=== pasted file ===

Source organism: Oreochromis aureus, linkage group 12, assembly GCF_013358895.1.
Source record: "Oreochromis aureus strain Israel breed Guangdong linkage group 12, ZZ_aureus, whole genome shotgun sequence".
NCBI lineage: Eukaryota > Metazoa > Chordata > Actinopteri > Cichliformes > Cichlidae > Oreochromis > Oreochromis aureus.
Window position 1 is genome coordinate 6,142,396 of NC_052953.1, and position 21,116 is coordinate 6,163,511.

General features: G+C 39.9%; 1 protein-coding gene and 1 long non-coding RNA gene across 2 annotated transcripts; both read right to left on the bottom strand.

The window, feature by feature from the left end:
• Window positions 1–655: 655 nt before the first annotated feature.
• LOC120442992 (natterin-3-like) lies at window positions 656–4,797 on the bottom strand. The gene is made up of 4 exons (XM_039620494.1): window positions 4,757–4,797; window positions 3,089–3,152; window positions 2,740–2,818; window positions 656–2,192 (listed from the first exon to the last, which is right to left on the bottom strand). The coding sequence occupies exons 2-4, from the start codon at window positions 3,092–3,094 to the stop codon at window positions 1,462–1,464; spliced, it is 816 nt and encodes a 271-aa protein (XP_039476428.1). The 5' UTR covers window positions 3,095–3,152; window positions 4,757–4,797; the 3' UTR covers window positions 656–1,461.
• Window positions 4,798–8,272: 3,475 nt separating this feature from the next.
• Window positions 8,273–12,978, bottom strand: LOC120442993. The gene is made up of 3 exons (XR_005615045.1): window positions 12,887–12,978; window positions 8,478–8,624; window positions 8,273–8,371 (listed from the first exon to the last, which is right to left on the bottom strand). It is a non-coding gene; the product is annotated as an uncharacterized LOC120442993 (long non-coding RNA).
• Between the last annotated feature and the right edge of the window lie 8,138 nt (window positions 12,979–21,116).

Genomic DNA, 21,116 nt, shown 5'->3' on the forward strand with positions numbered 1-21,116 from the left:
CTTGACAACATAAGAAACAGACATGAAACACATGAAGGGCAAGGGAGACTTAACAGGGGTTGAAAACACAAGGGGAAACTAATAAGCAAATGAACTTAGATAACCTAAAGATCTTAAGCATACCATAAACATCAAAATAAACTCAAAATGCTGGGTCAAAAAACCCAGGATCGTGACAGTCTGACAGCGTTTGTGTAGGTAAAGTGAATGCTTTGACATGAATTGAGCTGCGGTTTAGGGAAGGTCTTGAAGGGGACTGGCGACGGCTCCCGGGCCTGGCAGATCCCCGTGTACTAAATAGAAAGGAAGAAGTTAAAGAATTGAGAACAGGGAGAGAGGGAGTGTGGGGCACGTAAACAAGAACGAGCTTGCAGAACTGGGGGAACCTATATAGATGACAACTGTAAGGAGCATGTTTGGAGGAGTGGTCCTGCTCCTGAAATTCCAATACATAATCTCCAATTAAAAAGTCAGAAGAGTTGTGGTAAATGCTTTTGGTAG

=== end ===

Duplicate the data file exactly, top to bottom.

Source organism: Oreochromis aureus, linkage group 12, assembly GCF_013358895.1.
Source record: "Oreochromis aureus strain Israel breed Guangdong linkage group 12, ZZ_aureus, whole genome shotgun sequence".
NCBI lineage: Eukaryota > Metazoa > Chordata > Actinopteri > Cichliformes > Cichlidae > Oreochromis > Oreochromis aureus.
Window position 1 is genome coordinate 6,142,396 of NC_052953.1, and position 21,116 is coordinate 6,163,511.

General features: G+C 39.9%; 1 protein-coding gene and 1 long non-coding RNA gene across 2 annotated transcripts; both read right to left on the bottom strand.

The window, feature by feature from the left end:
• Window positions 1–655: 655 nt before the first annotated feature.
• LOC120442992 (natterin-3-like) lies at window positions 656–4,797 on the bottom strand. The gene is made up of 4 exons (XM_039620494.1): window positions 4,757–4,797; window positions 3,089–3,152; window positions 2,740–2,818; window positions 656–2,192 (listed from the first exon to the last, which is right to left on the bottom strand). The coding sequence occupies exons 2-4, from the start codon at window positions 3,092–3,094 to the stop codon at window positions 1,462–1,464; spliced, it is 816 nt and encodes a 271-aa protein (XP_039476428.1). The 5' UTR covers window positions 3,095–3,152; window positions 4,757–4,797; the 3' UTR covers window positions 656–1,461.
• Window positions 4,798–8,272: 3,475 nt separating this feature from the next.
• Window positions 8,273–12,978, bottom strand: LOC120442993. The gene is made up of 3 exons (XR_005615045.1): window positions 12,887–12,978; window positions 8,478–8,624; window positions 8,273–8,371 (listed from the first exon to the last, which is right to left on the bottom strand). It is a non-coding gene; the product is annotated as an uncharacterized LOC120442993 (long non-coding RNA).
• Between the last annotated feature and the right edge of the window lie 8,138 nt (window positions 12,979–21,116).

Genomic DNA, 21,116 nt, shown 5'->3' on the forward strand with positions numbered 1-21,116 from the left:
CTTGACAACATAAGAAACAGACATGAAACACATGAAGGGCAAGGGAGACTTAACAGGGGTTGAAAACACAAGGGGAAACTAATAAGCAAATGAACTTAGATAACCTAAAGATCTTAAGCATACCATAAACATCAAAATAAACTCAAAATGCTGGGTCAAAAAACCCAGGATCGTGACAGTCTGACAGCGTTTGTGTAGGTAAAGTGAATGCTTTGACATGAATTGAGCTGCGGTTTAGGGAAGGTCTTGAAGGGGACTGGCGACGGCTCCCGGGCCTGGCAGATCCCCGTGTACTAAATAGAAAGGAAGAAGTTAAAGAATTGAGAACAGGGAGAGAGGGAGTGTGGGGCACGTAAACAAGAACGAGCTTGCAGAACTGGGGGAACCTATATAGATGACAACTGTAAGGAGCATGTTTGGAGGAGTGGTCCTGCTCCTGAAATTCCAATACATAATCTCCAATTAAAAAGTCAGAAGAGTTGTGGTAAATGCTTTTGGTAG